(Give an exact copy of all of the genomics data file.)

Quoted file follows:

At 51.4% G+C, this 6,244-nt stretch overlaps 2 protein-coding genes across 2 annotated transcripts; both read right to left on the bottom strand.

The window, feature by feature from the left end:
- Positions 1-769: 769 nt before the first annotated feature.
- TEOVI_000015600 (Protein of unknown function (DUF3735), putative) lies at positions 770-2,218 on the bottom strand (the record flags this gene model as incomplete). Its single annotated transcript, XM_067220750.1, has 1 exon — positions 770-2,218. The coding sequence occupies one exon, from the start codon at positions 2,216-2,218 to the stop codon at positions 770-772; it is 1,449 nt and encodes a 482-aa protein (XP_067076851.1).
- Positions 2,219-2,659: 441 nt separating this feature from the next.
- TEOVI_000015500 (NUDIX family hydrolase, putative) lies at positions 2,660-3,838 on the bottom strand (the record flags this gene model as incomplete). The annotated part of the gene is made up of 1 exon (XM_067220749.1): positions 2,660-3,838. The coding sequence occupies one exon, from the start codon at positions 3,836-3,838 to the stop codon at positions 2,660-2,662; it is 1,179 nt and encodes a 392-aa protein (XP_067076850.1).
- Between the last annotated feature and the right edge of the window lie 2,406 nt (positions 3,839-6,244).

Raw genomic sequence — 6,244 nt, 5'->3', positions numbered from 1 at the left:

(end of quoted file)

At 51.4% G+C, this 6,244-nt stretch overlaps 2 protein-coding genes across 2 annotated transcripts; both read right to left on the bottom strand.

The window, feature by feature from the left end:
- Positions 1-769: 769 nt before the first annotated feature.
- TEOVI_000015600 (Protein of unknown function (DUF3735), putative) lies at positions 770-2,218 on the bottom strand (the record flags this gene model as incomplete). Its single annotated transcript, XM_067220750.1, has 1 exon — positions 770-2,218. The coding sequence occupies one exon, from the start codon at positions 2,216-2,218 to the stop codon at positions 770-772; it is 1,449 nt and encodes a 482-aa protein (XP_067076851.1).
- Positions 2,219-2,659: 441 nt separating this feature from the next.
- TEOVI_000015500 (NUDIX family hydrolase, putative) lies at positions 2,660-3,838 on the bottom strand (the record flags this gene model as incomplete). The annotated part of the gene is made up of 1 exon (XM_067220749.1): positions 2,660-3,838. The coding sequence occupies one exon, from the start codon at positions 3,836-3,838 to the stop codon at positions 2,660-2,662; it is 1,179 nt and encodes a 392-aa protein (XP_067076850.1).
- Between the last annotated feature and the right edge of the window lie 2,406 nt (positions 3,839-6,244).

Raw genomic sequence — 6,244 nt, 5'->3', positions numbered from 1 at the left: